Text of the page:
Business News Week In Five

The music business week in five – 16 Dec 2011

By | Published on Friday 16 December 2011

Chris Cooke

So, here we go, the final Week In Five of 2011, because this time next week we’ll have eaten far too many mince pies to be writing a CMU Daily. Talking of food, somehow today I’ve got to fit a Music Publishers Association Christmas lunch in around four publication deadlines, which should make for an interesting few hours. Do you think Team MPA will mind if I’m editing a podcast while eating all their food? Hmm, oh well, better get on with this then…

01: MegaUpload sued Universal. The file-sharing platform said the major had misused US copyright law to force a promotional video Team Mega had made off YouTube, because it was pissed off various artists signed to its labels could be seen bigging up the file transfer service at the same time the big music majors were accusing the Mega company of fuelling piracy. Universal said it was acting for artists featured in the video without their permission, but MegaUpload said it had signed agreements from all participating talent. The major then said it couldn’t be sued over the takedown notice it had issued over the video, because it had issued the notice according to a contractual agreement with YouTube, and not using the statutory system set out in the DMCA. CMU reports | Wired report

02: Madonna signed to Universal. The label will release the first album coming out via the singer’s partnership with Live Nation. The live music conglom has a multi-layered partnership with Madonna from a multi-million dollar 2007 deal, but Live Nation’s initial plans to have a division to handle things like record releases have long been dropped, so it’s been assumed for a while that the company would look to work in partnership with an existing record company on such things. It’s another big name signing for Universal, Madonna having previously worked with Warner on record releases. CMU report | BBC report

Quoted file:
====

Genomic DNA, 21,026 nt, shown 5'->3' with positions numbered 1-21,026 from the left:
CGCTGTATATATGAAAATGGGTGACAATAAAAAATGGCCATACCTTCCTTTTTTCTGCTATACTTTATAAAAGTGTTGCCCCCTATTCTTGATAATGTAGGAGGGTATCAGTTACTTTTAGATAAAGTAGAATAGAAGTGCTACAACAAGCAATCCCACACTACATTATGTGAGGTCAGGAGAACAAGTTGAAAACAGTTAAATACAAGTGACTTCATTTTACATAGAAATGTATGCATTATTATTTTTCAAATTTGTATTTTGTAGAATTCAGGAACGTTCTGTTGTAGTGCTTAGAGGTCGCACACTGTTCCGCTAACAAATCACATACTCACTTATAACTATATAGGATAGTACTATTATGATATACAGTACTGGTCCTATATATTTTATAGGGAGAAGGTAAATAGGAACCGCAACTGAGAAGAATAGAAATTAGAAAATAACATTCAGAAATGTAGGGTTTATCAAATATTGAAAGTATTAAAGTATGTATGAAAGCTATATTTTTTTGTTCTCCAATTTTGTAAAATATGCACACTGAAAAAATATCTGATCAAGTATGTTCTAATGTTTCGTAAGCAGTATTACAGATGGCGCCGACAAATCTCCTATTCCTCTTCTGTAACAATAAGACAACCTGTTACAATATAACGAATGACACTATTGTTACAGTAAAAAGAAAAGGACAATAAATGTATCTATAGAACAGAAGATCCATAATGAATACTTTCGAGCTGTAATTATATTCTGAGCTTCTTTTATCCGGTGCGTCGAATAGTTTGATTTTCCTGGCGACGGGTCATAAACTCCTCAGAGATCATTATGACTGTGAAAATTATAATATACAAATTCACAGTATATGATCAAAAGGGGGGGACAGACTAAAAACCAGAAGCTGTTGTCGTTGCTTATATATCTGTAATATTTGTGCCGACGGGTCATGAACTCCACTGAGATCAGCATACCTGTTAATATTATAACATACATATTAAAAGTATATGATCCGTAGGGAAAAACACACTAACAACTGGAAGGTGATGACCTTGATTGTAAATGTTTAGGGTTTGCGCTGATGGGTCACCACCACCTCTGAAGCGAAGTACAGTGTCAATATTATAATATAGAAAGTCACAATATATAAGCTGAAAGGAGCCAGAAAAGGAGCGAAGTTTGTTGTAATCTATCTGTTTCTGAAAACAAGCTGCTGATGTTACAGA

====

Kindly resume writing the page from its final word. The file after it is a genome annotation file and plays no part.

03: iTunes Match went live in the UK. The scan-and-match bit of Apple’s digital locker service, which distinguishes it from its Google and Amazon-owned rivals, had only been previously available in the US. There was some confusion as to whether the arrival of the functionality in the UK and elsewhere yesterday was a mistake, but seemingly not. It means that for 22 quid a year, users can access their MP3 collections via Apple’s servers from any net-connected device without actually having to upload any content. Elsewhere in digital news, iTunes launched in Latin America, Spotify revamped its personalised radio service, and Omnifone launched something new called CMU report | ZDnet report

04: The government announced a review of copyright laws. The wide-ranging review will look into the practicalities of putting recommendations made by the Hargreaves Review of intellectual property law into action. Much of it will focus on expanding fair use principles under UK copyright law. It will also consider introducing a private copy right in the UK. The record labels are OK with that, but want some sort of levy attached to digital music devices as in some other European countries where a private copy right already exists. Hargreaves proposed a private copy right with no such levy. CMU reportFT report

05: Warner complained about Sony dominance on the ‘X-Factor’ final shows. Four of the guest artists on the final two ‘X’ programmes were Sony-signed. Sony Music, of course, is co-producer of ‘X’ via its Syco division. Warner complained to OfCom, saying that ITV had failed to ensure Sony didn’t abuse its position as producer of the UK’s biggest music show. But Sony says that overall this series Universal has had more artists feature on ‘X’, that both EMI and Warner had three artists each, and of four Sony acts on the final shows, three were former ‘X’ contestants, making their appearances editorially justified. CMU reportGuardian report

And that is your lot. But do look out for the final CMU Weekly podcast of the year going online this weekend.

Chris Cooke
Business Editor, CMU